Murray Hill, New Jersey 07974

Consider triangulations of a fixed n-gon . Each diagonal cuts a quadrilateral into

two triangles . Call two triangulations adjacent if one is obtained from the other by

changing a single diagonal to cut its quadrilateral the other way . Let f(n) be the

maximum distance between two triangulations . It is easy to show f(n) < 2n — 10

(for n > 8), which is conjectured optimal . Sleator and Tarjan showed f(n) > 1 .75n

constructively, and Thurston showed f(n) > 2n — log n nonconstructively.

ORDMAN,

E. Mathematics Department, Memphis State University, Memphis, Ten-

nessee 38152

One can ask similar questions to those about embeddings of or coverings by

cliques, using threshold graphs (as defined by Chvátal and Hammer) instead of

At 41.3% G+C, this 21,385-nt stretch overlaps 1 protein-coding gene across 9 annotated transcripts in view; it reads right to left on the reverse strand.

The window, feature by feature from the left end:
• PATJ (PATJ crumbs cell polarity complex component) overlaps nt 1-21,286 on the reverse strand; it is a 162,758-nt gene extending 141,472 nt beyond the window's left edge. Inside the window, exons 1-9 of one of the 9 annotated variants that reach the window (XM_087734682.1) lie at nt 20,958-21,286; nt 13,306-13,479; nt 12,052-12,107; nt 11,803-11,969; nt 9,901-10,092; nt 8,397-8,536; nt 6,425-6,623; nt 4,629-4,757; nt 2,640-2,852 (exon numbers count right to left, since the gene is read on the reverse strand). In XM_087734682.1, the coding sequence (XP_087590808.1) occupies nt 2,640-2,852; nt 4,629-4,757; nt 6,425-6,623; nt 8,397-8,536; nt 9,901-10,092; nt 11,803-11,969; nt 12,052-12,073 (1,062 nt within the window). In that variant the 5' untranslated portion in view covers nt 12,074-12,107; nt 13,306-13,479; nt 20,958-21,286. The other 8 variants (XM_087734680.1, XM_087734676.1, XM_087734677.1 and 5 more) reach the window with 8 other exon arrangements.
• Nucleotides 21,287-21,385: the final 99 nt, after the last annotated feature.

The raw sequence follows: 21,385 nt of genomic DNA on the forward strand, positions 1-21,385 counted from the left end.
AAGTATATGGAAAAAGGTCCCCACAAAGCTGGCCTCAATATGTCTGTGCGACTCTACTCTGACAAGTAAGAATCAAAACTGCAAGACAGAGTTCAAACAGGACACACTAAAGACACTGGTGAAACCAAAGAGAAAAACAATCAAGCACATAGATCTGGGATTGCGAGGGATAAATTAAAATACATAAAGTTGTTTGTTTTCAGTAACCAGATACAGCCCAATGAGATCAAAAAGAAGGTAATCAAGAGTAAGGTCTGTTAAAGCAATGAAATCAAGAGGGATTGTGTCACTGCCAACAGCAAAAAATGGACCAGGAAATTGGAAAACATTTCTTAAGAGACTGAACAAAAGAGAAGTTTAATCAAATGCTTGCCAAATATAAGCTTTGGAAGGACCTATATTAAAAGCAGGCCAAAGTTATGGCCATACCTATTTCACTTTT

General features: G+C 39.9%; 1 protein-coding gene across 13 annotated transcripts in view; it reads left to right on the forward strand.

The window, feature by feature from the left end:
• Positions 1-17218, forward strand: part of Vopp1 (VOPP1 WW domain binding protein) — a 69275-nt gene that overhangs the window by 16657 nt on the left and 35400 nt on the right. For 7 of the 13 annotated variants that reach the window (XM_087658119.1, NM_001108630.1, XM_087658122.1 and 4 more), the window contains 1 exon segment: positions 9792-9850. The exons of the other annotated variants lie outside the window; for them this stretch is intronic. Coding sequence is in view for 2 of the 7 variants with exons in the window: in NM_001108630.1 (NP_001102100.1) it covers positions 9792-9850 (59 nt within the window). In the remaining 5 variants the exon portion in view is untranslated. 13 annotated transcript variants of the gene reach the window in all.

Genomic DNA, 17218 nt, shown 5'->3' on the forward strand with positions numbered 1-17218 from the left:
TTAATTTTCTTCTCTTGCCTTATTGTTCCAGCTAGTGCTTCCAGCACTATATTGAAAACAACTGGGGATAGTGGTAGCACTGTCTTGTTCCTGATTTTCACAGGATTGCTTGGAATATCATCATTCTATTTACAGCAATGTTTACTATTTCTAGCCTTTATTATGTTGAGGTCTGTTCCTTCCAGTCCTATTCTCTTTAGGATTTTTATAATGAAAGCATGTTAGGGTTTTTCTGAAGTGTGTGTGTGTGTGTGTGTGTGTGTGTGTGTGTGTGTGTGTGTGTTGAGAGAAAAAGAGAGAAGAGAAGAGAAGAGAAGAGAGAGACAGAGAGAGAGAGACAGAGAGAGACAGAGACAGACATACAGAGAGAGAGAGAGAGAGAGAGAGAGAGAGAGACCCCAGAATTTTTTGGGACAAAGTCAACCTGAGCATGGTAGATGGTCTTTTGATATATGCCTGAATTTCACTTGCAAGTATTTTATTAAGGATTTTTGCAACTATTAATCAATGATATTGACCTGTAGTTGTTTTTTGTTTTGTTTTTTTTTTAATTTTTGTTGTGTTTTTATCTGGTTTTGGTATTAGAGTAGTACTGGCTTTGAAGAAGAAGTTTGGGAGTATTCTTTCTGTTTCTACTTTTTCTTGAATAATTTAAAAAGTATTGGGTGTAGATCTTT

cliques . For example, I have a family of graphs such that the nth graph can be

edge-covered by 2n threshold graphs, but requires 3n threshold graphs to edge-

partition it . Is this best possible?

A graph with 2n nodes and n2 + 1 edges must contain a threshold graph with

n(1 + 1 2) edges (joint result with Paul Erdös) . We think it need not contain a thresh-

old graph with n(1 + $) edges. What is the correct multiple of n?

T . R. WALSH, Mathematics Department, University of Western Ontario, London,

Ontario, Canada N6A 5B9

CONJECTURE : Let c(n) and b(n) be the numbers of central and bicentral unlabeled

n-vertex trees, respectively. Then c(n)/b(n) —* 1 as n —> co.

Labeled and unlabeled trees have been counted by number of vertices and dia-

meter, and tables of numbers appear in the IBM Journal of Research and Develop-